Many states have rules and regulations that govern the sale of foods produced in a residential kitchen. While many of the states' laws and regulations cap the amount a food producer may sell in a year, the earnings from homemade goodies can finance a larger business operation. In-home food producers must understand local laws to determine the best way to market their products.

Cottage Food Laws

Cottage food laws are the regulations that states use to control the production and sale of foods in home kitchens. Some states allow home cooks to sell their products in restaurants and grocery stores or online; others limit sales to direct consumer transactions within the state. The laws also regulate the types of foods that producers may offer for sale from a home kitchen. States usually allow baked goods, jams, jellies and confections. The laws maintain food safety while eliminating a significant obstacle for food producers entering the market. State laws also limit the amount of sales a cottage food supplier may make in a year and require a label on the product with an ingredients list and a statement that the food was made in a home kitchen. In some states, farms are the only location allowed for in-home food production.

Selling in Retail Grocery Stores

According to the Harvard Food Law and Policy Clinic, the cottage food laws in California, Maine, New Hampshire, Ohio and Pennsylvania specifically state that in-home food producers can sell products indirectly to the consumer through retail markets. Louisiana, Massachusetts, New York, North Carolina and Utah have no requirements in the cottage food laws regarding where the products are sold. Home food producers in these states can take their products to small gourmet, specialty or grocery shops. Some shops may want to see evidence that the product will sell before giving it space on the shelf.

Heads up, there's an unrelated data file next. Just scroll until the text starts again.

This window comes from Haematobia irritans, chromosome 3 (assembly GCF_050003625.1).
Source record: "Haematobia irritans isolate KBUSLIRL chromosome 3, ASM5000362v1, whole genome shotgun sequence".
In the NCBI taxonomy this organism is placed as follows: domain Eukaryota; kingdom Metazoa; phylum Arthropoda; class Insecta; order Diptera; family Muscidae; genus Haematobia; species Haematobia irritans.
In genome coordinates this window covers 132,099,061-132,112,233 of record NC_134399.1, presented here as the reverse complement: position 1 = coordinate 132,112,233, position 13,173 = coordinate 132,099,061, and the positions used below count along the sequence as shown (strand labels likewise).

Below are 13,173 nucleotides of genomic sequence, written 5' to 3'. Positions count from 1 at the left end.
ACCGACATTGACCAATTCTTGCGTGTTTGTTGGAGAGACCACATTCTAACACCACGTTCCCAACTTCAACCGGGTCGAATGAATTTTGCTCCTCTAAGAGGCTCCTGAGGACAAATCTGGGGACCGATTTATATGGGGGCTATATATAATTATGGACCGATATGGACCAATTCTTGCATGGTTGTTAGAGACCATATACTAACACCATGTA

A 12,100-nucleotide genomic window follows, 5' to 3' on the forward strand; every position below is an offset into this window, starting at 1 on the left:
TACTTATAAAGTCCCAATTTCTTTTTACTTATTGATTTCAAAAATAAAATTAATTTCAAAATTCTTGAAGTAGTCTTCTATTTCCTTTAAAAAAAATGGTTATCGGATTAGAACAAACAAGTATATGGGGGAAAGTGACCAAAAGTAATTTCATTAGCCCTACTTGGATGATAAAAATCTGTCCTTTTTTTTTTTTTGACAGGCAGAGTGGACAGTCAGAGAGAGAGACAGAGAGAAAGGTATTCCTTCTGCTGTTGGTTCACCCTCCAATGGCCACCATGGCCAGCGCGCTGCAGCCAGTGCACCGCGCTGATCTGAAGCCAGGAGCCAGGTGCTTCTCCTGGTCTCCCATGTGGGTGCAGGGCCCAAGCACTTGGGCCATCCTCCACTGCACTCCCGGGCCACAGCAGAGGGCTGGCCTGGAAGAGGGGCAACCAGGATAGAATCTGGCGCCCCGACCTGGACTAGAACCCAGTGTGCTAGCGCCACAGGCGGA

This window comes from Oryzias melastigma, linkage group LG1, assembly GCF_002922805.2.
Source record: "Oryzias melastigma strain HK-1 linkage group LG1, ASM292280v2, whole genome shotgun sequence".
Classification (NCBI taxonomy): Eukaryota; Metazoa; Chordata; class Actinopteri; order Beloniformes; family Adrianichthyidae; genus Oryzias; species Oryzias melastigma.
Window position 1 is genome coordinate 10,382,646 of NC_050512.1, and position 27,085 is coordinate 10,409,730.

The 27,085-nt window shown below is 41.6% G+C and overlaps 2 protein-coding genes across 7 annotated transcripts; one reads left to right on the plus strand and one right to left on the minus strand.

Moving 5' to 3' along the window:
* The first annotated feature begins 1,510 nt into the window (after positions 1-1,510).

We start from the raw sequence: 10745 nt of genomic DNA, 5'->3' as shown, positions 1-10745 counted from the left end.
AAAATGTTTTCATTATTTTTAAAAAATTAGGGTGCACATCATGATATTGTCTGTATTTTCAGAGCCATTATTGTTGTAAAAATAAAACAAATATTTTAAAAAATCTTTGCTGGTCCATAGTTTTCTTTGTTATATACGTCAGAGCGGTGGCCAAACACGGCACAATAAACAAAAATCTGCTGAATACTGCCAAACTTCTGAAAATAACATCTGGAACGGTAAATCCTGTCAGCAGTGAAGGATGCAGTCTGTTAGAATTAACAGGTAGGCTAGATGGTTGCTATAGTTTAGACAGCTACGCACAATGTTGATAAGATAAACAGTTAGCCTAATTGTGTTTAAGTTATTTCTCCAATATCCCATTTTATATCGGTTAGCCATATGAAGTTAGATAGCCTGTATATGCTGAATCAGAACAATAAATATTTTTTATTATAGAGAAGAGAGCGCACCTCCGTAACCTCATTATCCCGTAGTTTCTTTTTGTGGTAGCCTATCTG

Selling Your Food in Restaurants

In the states that allow indirect sales to consumers, in-home food producers should approach restaurants that serve foods that complement their products. For example, homemade chocolate chip cookies would probably sell better in a pizza restaurant than a gourmet establishment. Ask the restaurant manager or owner if you can place a basket or a display by the register for customers to purchase on their way out. When selling food items to a small restaurant, ask what their billing schedule is with other vendors before leaving items.

Internet and Mail Order Food Businesses

States that allow in-home food processors to sell their food online also restrict the sales to consumers who are in the same state where the food was made. For example, Georgia allows Internet sales of cottage foods as long as the end consumer also is located in Georgia. Online classified advertisements can be a source of additional sales for a budding food business and help to attract a local following for the products. Food producers also can sell their products within the state through a website or social media, but the advertisements should make it clear that only in-state customers can order the food.

Farmers Markets, Craft and Food Fairs

Freshly made preserves, jellies, baked goods and candies are perfect for sale at a farmers or flea market. Craft fairs also draw a crowd of consumers who are shopping for homemade products. The cost to put up a table of goods at a craft fair or flea market is a relatively inexpensive method for aspiring food producers to assess the public’s interest in their product.

Wedding Cakes

Home bakers specializing in wedding cakes can network with professionals in the wedding industry such as dressmakers, photographers and wedding planners to sell their products. Wedding cake designers often create a catalog of their designs that include pictures, flavor options and a price list for wedding planners to offer to clients. Bakers should be prepared to create samples for couples to taste.